As a design studio, we get it. It’s literally our job to. We work with brands daily to define, refine or redefine their image and how they are portrayed to the general public – how their logo looks and what it means, what colour they are and what that means. Even what font a brand uses in communication is a signifier that people will judge.

These days, Brand Believers have to be earned. Together with clients, we define the audience and work out what that works for them and how that can get them on board.

Our rebrand for Hayu is a great example of this. As a niche streaming service (Hayu only do one thing: reality TV), it’s not for everyone but that means it doesn’t have to work for everyone; there’s nothing generic or hoi polloi about this project. But for the audience Hayu wants to attract, the larger-than-life look and feel, works and resonates with them with a ‘sophisticated sass’ and how it captures the eccentric energy of reality TV. Hayu gets it because they’re fans too.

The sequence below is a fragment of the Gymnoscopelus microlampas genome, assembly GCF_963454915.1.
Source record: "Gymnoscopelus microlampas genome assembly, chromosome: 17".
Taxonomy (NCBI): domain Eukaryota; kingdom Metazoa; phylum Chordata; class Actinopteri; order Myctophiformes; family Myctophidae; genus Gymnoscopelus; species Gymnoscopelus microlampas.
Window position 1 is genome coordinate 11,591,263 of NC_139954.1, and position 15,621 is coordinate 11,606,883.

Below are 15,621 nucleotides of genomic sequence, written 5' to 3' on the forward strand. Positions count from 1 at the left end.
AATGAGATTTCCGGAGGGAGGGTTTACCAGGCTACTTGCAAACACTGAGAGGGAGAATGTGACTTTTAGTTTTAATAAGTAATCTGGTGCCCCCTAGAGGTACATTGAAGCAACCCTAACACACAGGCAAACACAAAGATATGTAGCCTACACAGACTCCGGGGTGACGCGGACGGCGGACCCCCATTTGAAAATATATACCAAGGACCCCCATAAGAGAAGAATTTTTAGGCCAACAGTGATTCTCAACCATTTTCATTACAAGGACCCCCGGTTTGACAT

Hayu OOH advertising
Hayu Instagram posts

Tone of voice is another way brands can convert consumers into believers – what a brand says and how they say it are things people consider.

An underlying strategy is also something that might not be visibly obvious, but if it’s baked into everything a brand does, it’ll come across for better or worse… we’ll save that for another day though, as getting your brand strategy right is a whole other story.

Additionally, it’s all the small things a brand does: how they answer the phone, what hand-towels they might have in their store toilets, how their social media manager uses hashtags on the brand’s Instagram. How their product/experience/whatever really works. No matter how major or minutiae some of these things are, they’re all ‘brandable’ in a sense – every single imaginable thing can convince someone that x brand is the right (or wrong) one for them.

If you want to get people on your brand’s side, consider them all (or at least the things you think are most important) next time you’re defining what you want your brand to be. We know we are.